Reiver runaway

Iowa Western rolls to third JUCO title in five years

The Iowa Western Community College Reivers celebrate Friday with the trophy after winning the Alpine Bank Junior College World Series title with a 17-5 victory over Miami Dade. The title was the third in five years for head coach Marc Rardin, center in blue.

Drake Robison’s relief performance Friday night in the JUCO championship game was huge — 5 1/3 innings, no runs, two hits, five strikeouts — helped Iowa Western stop Miami Dade’s momentum.

Iowa Western’s Alex Krupa connects on one of his four hits Friday night in the Reivers’ 17-5 victory over Miami Dade in the JUCO championship game. Krupa had four RBI and scored two runs for Iowa Western.

They came to Grand Junction, they played great baseball, they dominated, and these river pirates took no prisoners.

After shredding Miami Dade College (Florida) pitching for an astounding 20 hits and getting great relief pitching, Iowa Western Community College cruised to a 17-5 win on Friday to claim its third Alpine Bank Junior College World Series championship.

Iowa Western turned in a performance for the ages, putting on a display of pure baseball excellence and domination that the tournament hasn’t seen for years, maybe decades.

“That was probably the most dominant performance we’ve had here (at JUCO),” Iowa Western coach Marc Rardin said, speaking solely of his own team.

Iowa Western’s baseball brilliance could be seen in every phase of the game Friday. From spectacular defense, which included three scintillating double plays, two started by Jacob Sheldon-Collins from his shortstop position, to great relief pitching from Drake Robison, to the hottest bats in the tournament.

Alex Krupa, the tournament MVP, had four hits, four RBI and was on base six times.

“I don’t think I’ve ever had a bigger game than this,” Krupa said. “This whole game is a blur, besides that dog pile, that’s how happy I am.”

As the Reivers (56-11) tugged on JUCO championship T-shirts and caps, the celebration was in full force. But a couple of minutes earlier, the college baseball tradition was on full display when second baseman Jason McMurray threw out a runner for the last out. Players poured out of the dugout and from around the field and mobbed Robison on the mound.

“It was a dream come true, I’ve been waiting for it for my two years,” said Robison, who pitched a scoreless final 5 1/3 innings. “I was just glad I was on the bottom of that dog pile.”

Smiles were as abundant as hits for the Reivers during their dominant tournament.

The way Iowa Western had dominated their previous three games, a rout in the title game could have been anticipated, but Miami Dade gave the Reivers a battle for a while.

After Deivy Palenzuela launched a three-run home run in the fourth, the Sharks cut the lead to 6-5. Then Marcos Barrios turned in a couple of good innings of relief.

But like they have shown all tournament long, the Reivers’ bats were never silent for long.

In the seventh, Rardin looked to the bench for a spark. He found a blow torch that ignited a five-run inning.

Ryan Merrill came up as a pinch-hitter with the bases loaded and promptly slammed a clean single up the middle to score two.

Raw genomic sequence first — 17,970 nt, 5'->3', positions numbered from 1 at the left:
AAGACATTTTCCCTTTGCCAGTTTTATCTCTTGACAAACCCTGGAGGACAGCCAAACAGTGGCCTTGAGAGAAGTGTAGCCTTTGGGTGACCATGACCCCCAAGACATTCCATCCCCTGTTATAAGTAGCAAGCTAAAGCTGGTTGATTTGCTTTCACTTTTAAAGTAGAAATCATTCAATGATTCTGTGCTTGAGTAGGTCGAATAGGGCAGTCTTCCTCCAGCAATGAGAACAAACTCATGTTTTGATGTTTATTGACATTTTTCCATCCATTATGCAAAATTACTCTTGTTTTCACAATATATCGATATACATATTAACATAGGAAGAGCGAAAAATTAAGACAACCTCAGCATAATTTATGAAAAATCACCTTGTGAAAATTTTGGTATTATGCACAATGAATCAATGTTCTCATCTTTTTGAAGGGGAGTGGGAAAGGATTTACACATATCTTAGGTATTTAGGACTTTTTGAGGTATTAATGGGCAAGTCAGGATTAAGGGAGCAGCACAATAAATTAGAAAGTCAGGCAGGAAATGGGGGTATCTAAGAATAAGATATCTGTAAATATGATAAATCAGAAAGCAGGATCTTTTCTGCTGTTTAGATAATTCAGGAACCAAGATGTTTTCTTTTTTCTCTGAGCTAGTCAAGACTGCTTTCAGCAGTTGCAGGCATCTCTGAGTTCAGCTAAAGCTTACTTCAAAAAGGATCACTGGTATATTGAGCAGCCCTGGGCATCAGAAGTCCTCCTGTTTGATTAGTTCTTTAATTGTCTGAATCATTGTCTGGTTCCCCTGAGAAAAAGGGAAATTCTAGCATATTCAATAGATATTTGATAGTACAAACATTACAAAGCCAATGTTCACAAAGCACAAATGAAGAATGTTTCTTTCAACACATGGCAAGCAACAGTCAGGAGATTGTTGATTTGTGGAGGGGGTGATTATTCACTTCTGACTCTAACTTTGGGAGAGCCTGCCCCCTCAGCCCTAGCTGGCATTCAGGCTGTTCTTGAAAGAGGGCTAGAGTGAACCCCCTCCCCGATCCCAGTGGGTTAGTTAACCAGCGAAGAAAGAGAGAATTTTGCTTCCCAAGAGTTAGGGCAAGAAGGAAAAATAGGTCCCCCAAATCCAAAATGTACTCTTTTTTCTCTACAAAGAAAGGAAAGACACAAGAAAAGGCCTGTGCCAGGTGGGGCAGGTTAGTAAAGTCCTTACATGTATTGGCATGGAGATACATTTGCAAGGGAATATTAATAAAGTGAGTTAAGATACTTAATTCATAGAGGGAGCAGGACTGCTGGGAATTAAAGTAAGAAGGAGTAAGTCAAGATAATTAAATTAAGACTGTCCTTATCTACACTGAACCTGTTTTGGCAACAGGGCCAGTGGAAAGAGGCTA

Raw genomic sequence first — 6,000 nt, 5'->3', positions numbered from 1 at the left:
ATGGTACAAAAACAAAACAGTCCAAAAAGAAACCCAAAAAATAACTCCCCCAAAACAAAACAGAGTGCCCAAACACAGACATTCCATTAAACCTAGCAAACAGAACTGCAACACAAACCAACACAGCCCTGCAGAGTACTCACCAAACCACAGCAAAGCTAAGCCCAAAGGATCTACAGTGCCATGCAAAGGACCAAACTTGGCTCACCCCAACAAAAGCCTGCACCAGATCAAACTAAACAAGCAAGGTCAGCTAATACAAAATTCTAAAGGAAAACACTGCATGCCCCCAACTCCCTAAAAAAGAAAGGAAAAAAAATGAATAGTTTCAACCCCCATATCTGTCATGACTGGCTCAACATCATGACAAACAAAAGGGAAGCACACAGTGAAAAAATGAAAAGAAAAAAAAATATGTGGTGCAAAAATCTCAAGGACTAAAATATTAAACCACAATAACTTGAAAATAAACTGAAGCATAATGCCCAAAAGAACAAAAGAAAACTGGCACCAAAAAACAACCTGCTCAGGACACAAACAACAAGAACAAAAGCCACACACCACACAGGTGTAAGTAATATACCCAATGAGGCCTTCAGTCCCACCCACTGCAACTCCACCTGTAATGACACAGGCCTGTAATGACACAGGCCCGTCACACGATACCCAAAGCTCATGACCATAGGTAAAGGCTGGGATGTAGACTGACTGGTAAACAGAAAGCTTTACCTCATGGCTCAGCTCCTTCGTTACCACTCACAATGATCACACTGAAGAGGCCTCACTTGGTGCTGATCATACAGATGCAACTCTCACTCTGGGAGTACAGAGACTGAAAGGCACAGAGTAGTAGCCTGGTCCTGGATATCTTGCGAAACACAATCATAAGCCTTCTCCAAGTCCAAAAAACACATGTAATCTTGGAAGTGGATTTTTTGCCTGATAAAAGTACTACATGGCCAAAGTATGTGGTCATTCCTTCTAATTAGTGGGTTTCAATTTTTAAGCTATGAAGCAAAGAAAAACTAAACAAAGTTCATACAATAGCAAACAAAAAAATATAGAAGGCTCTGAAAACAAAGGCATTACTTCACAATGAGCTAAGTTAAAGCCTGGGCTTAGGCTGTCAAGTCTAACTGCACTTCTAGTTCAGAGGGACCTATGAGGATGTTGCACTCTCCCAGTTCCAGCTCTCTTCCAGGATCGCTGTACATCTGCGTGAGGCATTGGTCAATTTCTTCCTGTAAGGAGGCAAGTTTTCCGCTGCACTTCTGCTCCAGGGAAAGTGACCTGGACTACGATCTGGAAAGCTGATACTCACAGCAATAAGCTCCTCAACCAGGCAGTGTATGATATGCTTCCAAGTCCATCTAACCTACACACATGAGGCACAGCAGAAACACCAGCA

“I was just sitting on the bench, minding my own business when I hear Coach Rardin yell ‘Merrill,’ and I said, ‘Let’s do it,’ ” he said, smiling.

Then he did it again. In the top of the ninth when the Reivers turned the rout into a super rout, Merrill launched a high, towering shot to right that just crept over the wall for a three-run home run.

Just as they did throughout the tournament, the Reivers didn’t depend on only one hot hitter or one dominating pitcher. This was a team effort from top to bottom, with the usual suspects being heroes and plenty of unsung heroes sprinkled in.

Eight different Iowa Western players had hits against Miami Dade with five getting multiple hits.

Merrill was just one of the unsung heroes. Caden Moore was another. Moore was hitless in six World Series at-bats prior to Friday, then went 4 for 6 with two RBI and scored three runs.

Rardin wasn’t surprised by both players performing on the biggest stage.

“They’ve been doing it all year for us,” he said.

The Reivers didn’t start the tournament with dominance. It took a dramatic, last-inning win over Columbia State Community College (Tennessee) in the first game to get the Reivers rolling.

They scored two runs in the top of the ninth, then held off a bases-loaded threat to win 6-5.

Then, they turned Grand Junction into Rout City.

First baseman Jake Scudder said the Reivers just needed to get that first game out of the way.

“The first game was definitely a lot of jitters. A lot of guys wanted to do too much,” he said. “After we got that first one out of the way and we knew what we could do, we strung together some pretty good baseball, probably the best baseball we’ve played all year.”

Iowa Western has been in the JUCO tournament eight times since Rardin took over in 2003 and won the title in 2010, 2012 and now 2014.

Rardin said Iowa Western’s excellence over the past decade makes players want to play for the Reivers.

“We don’t have to promise anything. They know,” he said. “I came here in 2003, and every player I’ve recruited here has played in the JUCO World Series, so I don’t have to promise them anything. They know what we’re about.”

For Krupa, who wasn’t even a starter when the season began, the game was a dream come true. Friday night’s attendance was 10,123 fans, and all week long, Krupa and the Reivers played in front of huge, cheering crowds.

“It’s just awesome. I’ve never been part of anything like this before. It’s a one-time experience,” he said, then a smile emerged. “Unless we come back next year.”


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